offensive smell to some, and is more desirable than any perfume to

others; that it is a most excellent preservative, both experience and

reason do teach; it corrects the air by Fumigation, and it avoids

corrupt humours by Salivation; for when one takes it either by Chewing

it in the leaf, or Smoaking it in the pipe, the humors are drawn and

brought from all parts of the body, to the stomach, and from thence

rising up to the mouth of the Tobacconist, as to the helme of a

Sublimatory, are voided and spitten out."

When plague was abroad even children were compelled to smoke. At the

time of the dreadful visitation of 1665 all the boys at Eton were

obliged to smoke in school every morning. One of these juvenile

smokers, a certain Tom Rogers, years afterwards declared to Hearne,

the Oxford antiquary, that he never was whipped so much in his life as

he was one morning for not smoking. Times have changed at Eton since

this anti-tobacconist martyr received his whipping. It is sometimes

stated that at this time smoking was generally practised in schools,

and that at a stated hour each morning lessons were laid aside, and

masters and scholars alike produced their pipes and proceeded to smoke

tobacco. But I know of no authority for this wider statement; it seems

to have grown out of Hearne's record of the practice at Eton.

The belief in the prophylactic power of tobacco was, however, very

generally held. When Mr. Samuel Pepys on June 7, 1665, for the first

time saw several houses marked with the ominous red cross, and the

words "Lord, have mercy upon us" chalked upon the doors, he felt so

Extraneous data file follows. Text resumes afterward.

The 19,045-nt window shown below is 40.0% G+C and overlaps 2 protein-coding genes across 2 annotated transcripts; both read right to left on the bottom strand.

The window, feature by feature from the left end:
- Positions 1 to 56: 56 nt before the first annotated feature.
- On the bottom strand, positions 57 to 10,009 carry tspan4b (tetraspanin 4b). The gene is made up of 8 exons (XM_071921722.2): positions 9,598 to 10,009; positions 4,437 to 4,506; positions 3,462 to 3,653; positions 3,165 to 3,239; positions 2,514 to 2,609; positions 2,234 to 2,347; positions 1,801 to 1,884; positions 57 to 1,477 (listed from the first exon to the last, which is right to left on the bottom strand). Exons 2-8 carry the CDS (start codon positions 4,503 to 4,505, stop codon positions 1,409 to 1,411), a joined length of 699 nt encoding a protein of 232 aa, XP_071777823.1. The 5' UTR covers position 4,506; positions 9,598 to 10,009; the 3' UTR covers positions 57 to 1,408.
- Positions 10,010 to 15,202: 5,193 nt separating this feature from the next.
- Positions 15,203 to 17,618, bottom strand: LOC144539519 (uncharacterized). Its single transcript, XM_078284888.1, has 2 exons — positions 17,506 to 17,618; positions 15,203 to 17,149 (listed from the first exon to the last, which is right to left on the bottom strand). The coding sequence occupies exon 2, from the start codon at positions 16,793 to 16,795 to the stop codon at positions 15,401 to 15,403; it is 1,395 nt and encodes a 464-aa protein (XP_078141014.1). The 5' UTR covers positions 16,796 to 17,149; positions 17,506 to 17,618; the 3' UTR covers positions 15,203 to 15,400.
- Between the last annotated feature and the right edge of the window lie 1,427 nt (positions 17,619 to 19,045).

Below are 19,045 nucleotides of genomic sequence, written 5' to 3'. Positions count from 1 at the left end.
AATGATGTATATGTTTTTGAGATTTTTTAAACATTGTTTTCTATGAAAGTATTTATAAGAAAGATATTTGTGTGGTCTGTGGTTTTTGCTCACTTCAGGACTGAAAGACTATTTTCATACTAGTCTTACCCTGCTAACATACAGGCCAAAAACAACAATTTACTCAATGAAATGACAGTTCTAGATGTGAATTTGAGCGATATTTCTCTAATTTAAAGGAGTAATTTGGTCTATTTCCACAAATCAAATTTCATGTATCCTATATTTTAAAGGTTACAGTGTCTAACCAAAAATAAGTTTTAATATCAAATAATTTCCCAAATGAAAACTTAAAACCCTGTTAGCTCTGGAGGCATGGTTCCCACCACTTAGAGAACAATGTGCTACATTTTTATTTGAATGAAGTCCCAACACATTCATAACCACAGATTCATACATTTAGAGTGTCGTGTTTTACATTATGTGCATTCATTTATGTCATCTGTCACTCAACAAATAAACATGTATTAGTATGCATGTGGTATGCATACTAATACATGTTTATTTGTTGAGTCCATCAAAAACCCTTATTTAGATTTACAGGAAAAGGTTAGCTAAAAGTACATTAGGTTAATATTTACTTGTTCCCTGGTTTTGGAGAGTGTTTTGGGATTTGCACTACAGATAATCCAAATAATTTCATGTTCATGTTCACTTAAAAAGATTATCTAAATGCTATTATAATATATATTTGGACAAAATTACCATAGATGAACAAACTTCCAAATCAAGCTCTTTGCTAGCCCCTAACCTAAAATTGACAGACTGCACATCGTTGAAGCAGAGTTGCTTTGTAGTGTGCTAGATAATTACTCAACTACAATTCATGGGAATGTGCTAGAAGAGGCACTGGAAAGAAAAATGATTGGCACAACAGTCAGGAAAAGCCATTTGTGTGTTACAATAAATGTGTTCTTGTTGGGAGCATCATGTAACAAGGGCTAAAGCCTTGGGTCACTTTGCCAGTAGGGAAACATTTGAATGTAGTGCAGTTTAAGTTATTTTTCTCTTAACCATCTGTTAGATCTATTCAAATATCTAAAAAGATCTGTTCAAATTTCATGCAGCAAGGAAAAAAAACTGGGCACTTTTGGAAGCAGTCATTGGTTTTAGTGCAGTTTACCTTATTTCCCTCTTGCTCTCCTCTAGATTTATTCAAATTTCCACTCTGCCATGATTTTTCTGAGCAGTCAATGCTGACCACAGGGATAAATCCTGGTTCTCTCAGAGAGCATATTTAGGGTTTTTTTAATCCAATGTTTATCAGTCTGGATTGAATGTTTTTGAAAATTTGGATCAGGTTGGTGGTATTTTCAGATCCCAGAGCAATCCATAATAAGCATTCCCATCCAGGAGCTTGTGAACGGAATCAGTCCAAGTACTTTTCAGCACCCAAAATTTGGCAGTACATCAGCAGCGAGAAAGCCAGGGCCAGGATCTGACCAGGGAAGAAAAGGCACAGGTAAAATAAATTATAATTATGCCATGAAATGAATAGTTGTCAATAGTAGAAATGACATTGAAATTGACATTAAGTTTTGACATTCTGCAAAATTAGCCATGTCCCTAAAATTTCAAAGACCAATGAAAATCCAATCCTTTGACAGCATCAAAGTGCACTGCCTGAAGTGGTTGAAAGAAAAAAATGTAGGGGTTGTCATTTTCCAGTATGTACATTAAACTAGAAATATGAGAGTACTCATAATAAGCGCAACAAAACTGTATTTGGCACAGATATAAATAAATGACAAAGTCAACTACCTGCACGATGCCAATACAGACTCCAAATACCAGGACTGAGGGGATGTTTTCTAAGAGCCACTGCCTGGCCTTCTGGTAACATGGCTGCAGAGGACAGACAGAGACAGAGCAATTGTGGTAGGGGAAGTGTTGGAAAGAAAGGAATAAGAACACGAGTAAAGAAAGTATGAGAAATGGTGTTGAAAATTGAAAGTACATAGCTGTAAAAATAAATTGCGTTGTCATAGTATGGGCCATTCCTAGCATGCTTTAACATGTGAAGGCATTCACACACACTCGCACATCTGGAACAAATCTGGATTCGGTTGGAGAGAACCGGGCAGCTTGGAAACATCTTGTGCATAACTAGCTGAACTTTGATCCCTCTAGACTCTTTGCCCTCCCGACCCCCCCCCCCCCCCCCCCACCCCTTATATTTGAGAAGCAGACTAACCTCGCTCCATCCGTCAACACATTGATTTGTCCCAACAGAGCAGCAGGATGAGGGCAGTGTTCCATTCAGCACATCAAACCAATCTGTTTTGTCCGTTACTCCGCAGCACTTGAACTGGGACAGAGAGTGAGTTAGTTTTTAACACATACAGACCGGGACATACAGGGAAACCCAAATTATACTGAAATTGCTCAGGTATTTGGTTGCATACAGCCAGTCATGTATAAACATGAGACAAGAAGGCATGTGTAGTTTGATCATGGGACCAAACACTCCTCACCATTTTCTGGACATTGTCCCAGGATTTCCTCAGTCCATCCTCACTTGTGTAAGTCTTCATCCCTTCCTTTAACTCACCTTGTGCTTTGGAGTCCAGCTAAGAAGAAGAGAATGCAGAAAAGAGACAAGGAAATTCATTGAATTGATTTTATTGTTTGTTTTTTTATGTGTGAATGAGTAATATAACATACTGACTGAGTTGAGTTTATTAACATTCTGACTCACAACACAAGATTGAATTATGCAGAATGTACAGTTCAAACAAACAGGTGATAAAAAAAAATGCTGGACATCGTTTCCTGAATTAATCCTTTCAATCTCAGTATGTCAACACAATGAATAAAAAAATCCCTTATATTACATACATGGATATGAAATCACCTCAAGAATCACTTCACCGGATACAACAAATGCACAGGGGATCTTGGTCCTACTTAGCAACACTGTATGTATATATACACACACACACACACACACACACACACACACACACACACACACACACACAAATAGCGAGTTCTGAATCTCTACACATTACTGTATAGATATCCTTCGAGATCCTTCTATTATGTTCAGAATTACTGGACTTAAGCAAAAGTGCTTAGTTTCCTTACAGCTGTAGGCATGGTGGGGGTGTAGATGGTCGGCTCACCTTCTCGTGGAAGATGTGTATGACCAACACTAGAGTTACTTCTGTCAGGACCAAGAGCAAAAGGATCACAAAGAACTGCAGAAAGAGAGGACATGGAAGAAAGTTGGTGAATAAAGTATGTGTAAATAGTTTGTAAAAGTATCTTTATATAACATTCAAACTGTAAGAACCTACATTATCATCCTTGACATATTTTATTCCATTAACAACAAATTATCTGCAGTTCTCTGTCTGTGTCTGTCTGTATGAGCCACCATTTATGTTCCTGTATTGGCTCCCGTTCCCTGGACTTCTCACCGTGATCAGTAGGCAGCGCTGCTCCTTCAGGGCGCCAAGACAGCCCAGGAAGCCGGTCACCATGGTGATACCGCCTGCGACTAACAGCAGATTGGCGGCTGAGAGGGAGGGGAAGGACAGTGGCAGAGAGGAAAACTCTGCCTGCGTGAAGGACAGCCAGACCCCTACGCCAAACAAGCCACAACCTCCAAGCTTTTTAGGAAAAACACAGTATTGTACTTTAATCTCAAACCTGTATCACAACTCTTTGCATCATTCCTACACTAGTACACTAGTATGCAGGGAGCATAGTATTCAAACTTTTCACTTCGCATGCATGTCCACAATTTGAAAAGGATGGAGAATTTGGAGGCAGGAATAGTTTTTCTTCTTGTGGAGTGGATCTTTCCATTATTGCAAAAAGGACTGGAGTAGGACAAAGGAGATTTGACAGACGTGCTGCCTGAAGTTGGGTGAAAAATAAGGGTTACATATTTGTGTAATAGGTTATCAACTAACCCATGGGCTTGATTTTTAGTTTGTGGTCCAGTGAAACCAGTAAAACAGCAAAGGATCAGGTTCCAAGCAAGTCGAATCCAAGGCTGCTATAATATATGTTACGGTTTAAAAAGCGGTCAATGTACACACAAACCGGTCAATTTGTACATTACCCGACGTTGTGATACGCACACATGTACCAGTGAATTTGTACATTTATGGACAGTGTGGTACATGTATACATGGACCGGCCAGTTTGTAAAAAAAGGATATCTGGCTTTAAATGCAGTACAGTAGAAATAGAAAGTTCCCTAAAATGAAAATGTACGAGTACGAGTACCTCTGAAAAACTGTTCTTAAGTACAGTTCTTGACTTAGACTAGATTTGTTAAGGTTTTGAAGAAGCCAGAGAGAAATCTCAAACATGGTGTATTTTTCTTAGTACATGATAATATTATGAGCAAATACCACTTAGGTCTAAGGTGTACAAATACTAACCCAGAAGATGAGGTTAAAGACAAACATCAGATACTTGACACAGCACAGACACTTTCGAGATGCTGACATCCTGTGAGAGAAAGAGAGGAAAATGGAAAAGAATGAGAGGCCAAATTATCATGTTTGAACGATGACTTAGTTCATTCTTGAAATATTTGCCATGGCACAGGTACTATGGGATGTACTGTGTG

ill at ease that he was obliged to buy some roll tobacco to smell and

chew. There is nothing to show that Pepys even smoked, which

considering his proficiency in the arts of good-fellowship, is perhaps

a little surprising. Defoe, in his fictitious but graphic "Journal of

the Plague Year in London," says that the sexton of one of the London

parishes, who personally handled a large number of the victims, never

had the distemper at all, but lived about twenty years after it, and

was sexton of the parish to the time of his death. This man, according

to Defoe, "never used any preservative against the infection other

than holding garlic and rue in his mouth, and smoking tobacco."

When excavations were in progress early in 1901, preparatory to the

construction of Kingsway and Aldwych, they included the removal of

bodies from the burying-grounds of St. Clement Danes and St.

Mary-le-Strand; and among the bones were found a couple of the curious

tobacco-pipes called "plague-pipes," because they are supposed to have

been used as a protection against infection by those whose office it

was to bury the dead. These pipes have been dug up from time to time

in numbers so large that one antiquary, Mr. H. Syer Cuming, has

ventured to infer that "almost every person who ventured from home

invoked the protection of tobacco."

These seventeenth-century pipes were largely made in Holland of

pipe-clay imported from England--to the disgust and loss of English

pipe-makers. In 1663 the Company of Tobacco-Pipe Makers petitioned

Parliament "to forbid the export of tobacco pipe clay, since by the

manufacture of pipes in Holland their trade is much damaged." Further,

they asked for "the confirmation of their charter of government so as

to empower them to regulate abuses, as many persons engage in the

trade without licence." The Company's request was granted; but in the

next year they again found it necessary to come to Parliament, showing

"the great improvement in their trade since their incorporation, 17

James I, and their threatened ruin because cooks, bakers, and

ale-house keepers and others make pipes, but so unskilfully that they

are brought into disesteem; they request to be comprehended in the

Statute of Labourers of 5 Elizabeth, so that none may follow the trade

who have not been apprentices seven years."

Tobacco-pipe making was a flourishing industry at this period and

throughout the seventeenth and following century in most of the chief

provincial towns and cities as well as in London.